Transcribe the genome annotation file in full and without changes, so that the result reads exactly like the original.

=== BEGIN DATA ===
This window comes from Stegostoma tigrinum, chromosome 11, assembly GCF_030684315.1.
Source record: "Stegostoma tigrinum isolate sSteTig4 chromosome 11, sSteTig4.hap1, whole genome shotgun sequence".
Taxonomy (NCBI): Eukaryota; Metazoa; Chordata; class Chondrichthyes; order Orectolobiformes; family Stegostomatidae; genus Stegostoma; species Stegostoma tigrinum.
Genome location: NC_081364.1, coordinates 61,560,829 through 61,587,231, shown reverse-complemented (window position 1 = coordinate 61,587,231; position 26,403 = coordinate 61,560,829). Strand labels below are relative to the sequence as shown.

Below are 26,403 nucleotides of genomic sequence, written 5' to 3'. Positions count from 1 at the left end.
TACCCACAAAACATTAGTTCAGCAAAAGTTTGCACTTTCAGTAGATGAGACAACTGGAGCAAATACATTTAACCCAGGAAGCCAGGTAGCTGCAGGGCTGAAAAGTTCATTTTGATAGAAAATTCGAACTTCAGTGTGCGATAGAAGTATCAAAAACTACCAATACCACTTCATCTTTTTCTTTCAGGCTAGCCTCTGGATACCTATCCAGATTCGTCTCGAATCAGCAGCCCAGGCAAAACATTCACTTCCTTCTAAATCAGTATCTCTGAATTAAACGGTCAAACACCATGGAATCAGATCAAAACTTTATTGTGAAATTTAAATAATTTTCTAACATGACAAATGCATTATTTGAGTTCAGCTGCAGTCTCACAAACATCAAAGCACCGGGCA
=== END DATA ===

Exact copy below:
This window comes from Stegostoma tigrinum, chromosome 11, assembly GCF_030684315.1.
Source record: "Stegostoma tigrinum isolate sSteTig4 chromosome 11, sSteTig4.hap1, whole genome shotgun sequence".
Taxonomy (NCBI): Eukaryota; Metazoa; Chordata; class Chondrichthyes; order Orectolobiformes; family Stegostomatidae; genus Stegostoma; species Stegostoma tigrinum.
Genome location: NC_081364.1, coordinates 61,560,829 through 61,587,231, shown reverse-complemented (window position 1 = coordinate 61,587,231; position 26,403 = coordinate 61,560,829). Strand labels below are relative to the sequence as shown.

Below are 26,403 nucleotides of genomic sequence, written 5' to 3'. Positions count from 1 at the left end.
TACCCACAAAACATTAGTTCAGCAAAAGTTTGCACTTTCAGTAGATGAGACAACTGGAGCAAATACATTTAACCCAGGAAGCCAGGTAGCTGCAGGGCTGAAAAGTTCATTTTGATAGAAAATTCGAACTTCAGTGTGCGATAGAAGTATCAAAAACTACCAATACCACTTCATCTTTTTCTTTCAGGCTAGCCTCTGGATACCTATCCAGATTCGTCTCGAATCAGCAGCCCAGGCAAAACATTCACTTCCTTCTAAATCAGTATCTCTGAATTAAACGGTCAAACACCATGGAATCAGATCAAAACTTTATTGTGAAATTTAAATAATTTTCTAACATGACAAATGCATTATTTGAGTTCAGCTGCAGTCTCACAAACATCAAAGCACCGGGCA